Goldman Sachs CEO on Financial Markets and the Economy (2013)
The Goldman Sachs Group, Inc. is an American multinational investment banking firm that engages in global investment banking, securities, investment management, and other financial services primarily with institutional clients.
Goldman Sachs was founded in 1869 and is headquartered at 200 West Street in the Lower Manhattan area of New York City, with additional offices in international financial centers. The firm provides mergers and acquisitions advice, underwriting services, asset management, and prime brokerage to its clients, which include corporations, governments and individuals. The firm also engages in market making and private equity deals, and is a primary dealer in the United States Treasury security market. It is recognized as one of the premier investment banks in the world.
Former Goldman executives who moved on to government positions include: Robert Rubin and Henry Paulson who served as United States Secretary of the Treasury under Presidents Bill Clinton and George W. Bush, respectively; Mario Draghi, President of the European Central Bank; Mark Carney, Governor of the Bank of Canada 2008–13 and Governor of the Bank of England from July 2013.
Goldman has been called “Wall Street’s No. 1 dealmaker”, and the world’s “best investment bank”. It has been described by business journalists Bethany McLean and Joe Nocera as the investment bank that “always seemed to be in the sweet spot of every market”, so successful that it aroused the envy of other investment bankers. In the 1980s its prestige was such that business school students thought of being hired by the firm “as the ultimate accomplishment”, (according to Floyd Harris, the chief financial correspondent of the New York Times), and “up to the 1990s”, Goldman’s reputation was “very high”, to the point that “they were believed to be able to outperform everyone else in every way.” (according to Suzanne McGee, author of Chasing Goldman Sachs,)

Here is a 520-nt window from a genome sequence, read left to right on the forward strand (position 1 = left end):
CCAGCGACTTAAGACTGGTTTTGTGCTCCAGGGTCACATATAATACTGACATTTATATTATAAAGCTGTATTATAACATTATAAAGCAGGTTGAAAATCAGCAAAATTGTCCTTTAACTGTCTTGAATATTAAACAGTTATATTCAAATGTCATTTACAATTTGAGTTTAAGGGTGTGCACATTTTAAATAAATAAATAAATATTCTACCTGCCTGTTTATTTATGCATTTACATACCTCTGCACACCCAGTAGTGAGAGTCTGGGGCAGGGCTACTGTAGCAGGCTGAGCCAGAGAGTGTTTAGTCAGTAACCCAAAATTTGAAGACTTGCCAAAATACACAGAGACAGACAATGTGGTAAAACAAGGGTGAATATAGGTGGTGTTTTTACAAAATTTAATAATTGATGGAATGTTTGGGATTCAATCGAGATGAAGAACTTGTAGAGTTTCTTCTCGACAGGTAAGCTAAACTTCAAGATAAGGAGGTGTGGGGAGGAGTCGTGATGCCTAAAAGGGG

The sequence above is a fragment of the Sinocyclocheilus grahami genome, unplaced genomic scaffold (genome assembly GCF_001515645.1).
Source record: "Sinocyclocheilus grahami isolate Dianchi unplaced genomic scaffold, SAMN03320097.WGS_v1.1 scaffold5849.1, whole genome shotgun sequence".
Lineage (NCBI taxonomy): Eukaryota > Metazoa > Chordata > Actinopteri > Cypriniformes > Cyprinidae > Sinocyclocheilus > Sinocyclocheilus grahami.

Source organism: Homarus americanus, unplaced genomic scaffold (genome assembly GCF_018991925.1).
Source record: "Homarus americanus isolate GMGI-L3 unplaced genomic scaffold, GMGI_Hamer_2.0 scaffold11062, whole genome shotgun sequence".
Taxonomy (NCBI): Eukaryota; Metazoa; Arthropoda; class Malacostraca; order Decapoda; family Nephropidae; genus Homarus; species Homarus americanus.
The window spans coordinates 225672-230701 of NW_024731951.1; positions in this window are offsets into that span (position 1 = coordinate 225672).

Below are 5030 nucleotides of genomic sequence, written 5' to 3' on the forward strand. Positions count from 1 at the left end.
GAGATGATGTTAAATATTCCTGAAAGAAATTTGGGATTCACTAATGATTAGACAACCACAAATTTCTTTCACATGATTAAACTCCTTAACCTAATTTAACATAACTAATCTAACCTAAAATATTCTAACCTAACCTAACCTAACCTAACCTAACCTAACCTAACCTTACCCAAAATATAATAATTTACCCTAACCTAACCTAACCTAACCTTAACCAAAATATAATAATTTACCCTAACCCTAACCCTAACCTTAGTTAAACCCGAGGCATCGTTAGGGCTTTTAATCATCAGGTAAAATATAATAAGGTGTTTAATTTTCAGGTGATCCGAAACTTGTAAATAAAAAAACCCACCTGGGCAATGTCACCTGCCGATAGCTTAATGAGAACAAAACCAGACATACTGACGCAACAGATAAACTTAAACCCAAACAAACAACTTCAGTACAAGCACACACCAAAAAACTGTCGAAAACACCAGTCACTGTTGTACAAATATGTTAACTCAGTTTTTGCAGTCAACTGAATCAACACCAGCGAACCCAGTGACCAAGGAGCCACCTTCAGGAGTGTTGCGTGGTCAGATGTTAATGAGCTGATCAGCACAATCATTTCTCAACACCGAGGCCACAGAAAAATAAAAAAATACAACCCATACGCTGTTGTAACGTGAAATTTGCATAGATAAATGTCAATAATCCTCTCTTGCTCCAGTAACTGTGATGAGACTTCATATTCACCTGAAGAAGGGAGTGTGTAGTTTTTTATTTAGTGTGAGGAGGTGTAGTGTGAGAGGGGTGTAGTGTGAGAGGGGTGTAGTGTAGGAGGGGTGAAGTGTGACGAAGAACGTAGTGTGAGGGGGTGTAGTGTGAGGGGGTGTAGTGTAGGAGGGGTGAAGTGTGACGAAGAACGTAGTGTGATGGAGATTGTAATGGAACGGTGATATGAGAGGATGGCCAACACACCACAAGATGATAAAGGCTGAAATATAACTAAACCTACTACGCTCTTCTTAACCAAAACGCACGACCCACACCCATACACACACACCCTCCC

But it has also been harshly criticized, particularly in the aftermath of the 2007–2012 global financial crisis where some alleged that it misled its investors and profited from the collapse of the mortgage market. That time — “one of the darkest chapters” in Goldman’s history (according to the New York Times—brought investigations from the Congress, the Justice Department, and a lawsuit from the SEC—to whom it agreed to pay $550 million to settle. It was “excoriated by the press and the public” (according to journalists McLean and Nocera) — this despite the non-retail nature of its business that would normally have kept it out of the public eye. Visibility and antagonism came from the $12.9 billion Goldman received—more than any other firm—from AIG counterparty payments provided by the New York Federal Reserve bailout; the $10 billion in TARP money it received from the government (though the firm paid this back to the government); and a record $11.4 billion set aside for employee bonuses in the first half of 2009. While all the investment banks were scolded by congressional investigations, the company was subject to “a solo hearing in front of the Senate Permanent Subcommitee on Investigations” and a quite critical report. In a widely publicized story, Matt Taibbi in Rolling Stone characterized the firm as a “great vampire squid” sucking money instead of blood, allegedly engineering “every major market manipulation since the Great Depression … from tech stocks to high gas prices”
Goldman Sachs has denied wrongdoing. It has stated that its customers were aware of its bets against the mortgage-related security products it was selling to them, and that it only used those bets to hedge against loses, and was simply a market maker. The firm also promised a “comprehensive examination of our business standards and practices”, more disclosure and better relationships with clients.
Goldman has also been accused of an assortment of other misdeeds, varying from a general decline in ethical standards, working with dictatorial regimes, cosy relationships with the US federal government, via a “revolving door” of former employees insider trading by some of its traders, and driving up prices of commodities prices through futures speculation. Goldman has denied wrongdoing in these cases.
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